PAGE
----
Buckle up, because this article takes you on a bumpy ride!
Let’s begin with a simple and innocent question. Where to look for freelancers? I’m talking about geography and locations in general, not about particular freelance platforms.
You have probably seen it so many times in the movies or on TV. Some of us did it ourselves. It works like this. Spin a globe, close your eyes, and use your finger to stop it and choose a random location. Here’s the thing about freelancing.
You aren’t going to make a mistake. Freelancers are scattered all over the world. You will find so many of them in any country you pick.
That was easy and fun. Now, here comes the tricky part. Let’s say you want to ask a different kind of question. Where do the best freelance developers in the world come from? What country has the best designers? How about translators? Don’t forget the freelance writers.
We are on a slippery slope toward stereotypes, prejudices, and bias. So, what should we do? While I was doing my research for this article, I realized something important.
The only way to delve deeper into this topic and not hurt anyone’s feelings about it is to let the numbers do all the talking.
The Numbers Always Tell The Truth
You don’t have to be an expert in analytics to make the right guess about the top five or ten countries in the world when it comes to freelancers. Hey, it’s not rocket science. I dare to say; it’s common knowledge.
Here is how it looks like when the professionals roll up their sleeves and do their analytics homework.
No surprises here. Right?
But, let’s look at these numbers from a different angle. Global Internet Freelance Market Overview for 2018 did a remarkable job of analyzing the “density” of freelancers per country. The findings are both surprising and interesting:
“In terms of how popular is internet freelancing per 1000 people, we can see that Freelancing as a career is the most spread in Serbia where there are 3.52 freelancers per 1000 people living there. Serbia is followed by Macedonia with 3.41 freelancers per 1000 people, Jamaica with 2.43 people and Armenia with 2.18 people out of 1000 being freelancers. United States ranks 5th with 1.72 freelancers per 1000 people while Montenegro and “Bosnia and Herzegovina” rank 6th and 7th with 1.58 and 1.55 freelancers per 1000 people.”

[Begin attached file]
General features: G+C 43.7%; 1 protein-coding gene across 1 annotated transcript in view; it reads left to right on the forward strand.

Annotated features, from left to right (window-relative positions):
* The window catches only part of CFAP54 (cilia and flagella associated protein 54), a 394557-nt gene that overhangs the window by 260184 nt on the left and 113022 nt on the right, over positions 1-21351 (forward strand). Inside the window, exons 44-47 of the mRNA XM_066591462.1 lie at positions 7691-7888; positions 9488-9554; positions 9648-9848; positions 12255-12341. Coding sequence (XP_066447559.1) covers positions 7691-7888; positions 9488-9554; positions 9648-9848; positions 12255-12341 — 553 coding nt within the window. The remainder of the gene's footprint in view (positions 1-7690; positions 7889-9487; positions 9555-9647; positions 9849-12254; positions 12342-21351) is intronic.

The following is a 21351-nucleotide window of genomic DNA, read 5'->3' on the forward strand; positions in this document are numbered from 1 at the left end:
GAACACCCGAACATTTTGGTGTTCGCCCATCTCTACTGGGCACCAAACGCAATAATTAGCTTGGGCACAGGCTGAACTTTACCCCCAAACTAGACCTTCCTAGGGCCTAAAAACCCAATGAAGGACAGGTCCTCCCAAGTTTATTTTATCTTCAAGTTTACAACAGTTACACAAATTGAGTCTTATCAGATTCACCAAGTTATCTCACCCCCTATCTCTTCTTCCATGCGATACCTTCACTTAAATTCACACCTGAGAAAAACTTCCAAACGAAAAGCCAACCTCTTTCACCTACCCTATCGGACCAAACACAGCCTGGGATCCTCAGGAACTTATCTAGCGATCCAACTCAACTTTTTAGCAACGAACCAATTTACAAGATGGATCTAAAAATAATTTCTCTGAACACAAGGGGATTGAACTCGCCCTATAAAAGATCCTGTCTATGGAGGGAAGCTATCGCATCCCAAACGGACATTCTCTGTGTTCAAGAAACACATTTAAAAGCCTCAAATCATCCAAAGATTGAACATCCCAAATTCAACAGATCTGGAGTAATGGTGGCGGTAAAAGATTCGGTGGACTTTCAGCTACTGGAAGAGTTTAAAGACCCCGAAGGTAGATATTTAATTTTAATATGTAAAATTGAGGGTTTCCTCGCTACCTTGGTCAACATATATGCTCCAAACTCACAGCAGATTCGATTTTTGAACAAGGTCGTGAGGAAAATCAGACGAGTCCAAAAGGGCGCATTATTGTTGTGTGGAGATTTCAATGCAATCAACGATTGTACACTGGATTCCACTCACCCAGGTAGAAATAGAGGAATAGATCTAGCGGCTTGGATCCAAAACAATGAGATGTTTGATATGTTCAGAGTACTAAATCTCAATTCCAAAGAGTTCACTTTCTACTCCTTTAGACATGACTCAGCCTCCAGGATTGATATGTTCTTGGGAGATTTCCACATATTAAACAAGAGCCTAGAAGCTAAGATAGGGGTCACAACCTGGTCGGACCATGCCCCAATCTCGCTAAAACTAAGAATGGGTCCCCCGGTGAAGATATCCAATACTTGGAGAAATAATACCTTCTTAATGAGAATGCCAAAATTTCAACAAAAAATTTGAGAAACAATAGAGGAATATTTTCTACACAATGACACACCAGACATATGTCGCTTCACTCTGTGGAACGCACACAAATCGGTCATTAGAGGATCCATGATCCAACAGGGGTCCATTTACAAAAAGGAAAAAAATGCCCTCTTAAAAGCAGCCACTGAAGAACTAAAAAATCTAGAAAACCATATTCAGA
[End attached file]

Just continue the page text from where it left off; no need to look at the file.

Is this the best we can do? Can we dig even deeper and be more specific about freelancers’ skills and locations? It turns out that we can.
I stumbled upon this great piece on Medium: GLOBAL FREELANCER SKILLS INDEX(based on LinkedIn Data). The author is Alper SASMAZ, who put a great deal of effort into his research. Here’s a quote where the author himself explains what he wanted to achieve with his study and how he did it:
“The general purpose of this study is to measure the number of skilled people per million population in 65 countries over professionals with global freelancing capacity and competence. In this way, it is possible to make basic inferences about the potential of these countries to work remotely and to give policymakers an idea of emerging and growing digital skills.”
The screenshots to follow are the results. Scroll down a little bit. I assure you, it’s going to be worth your time.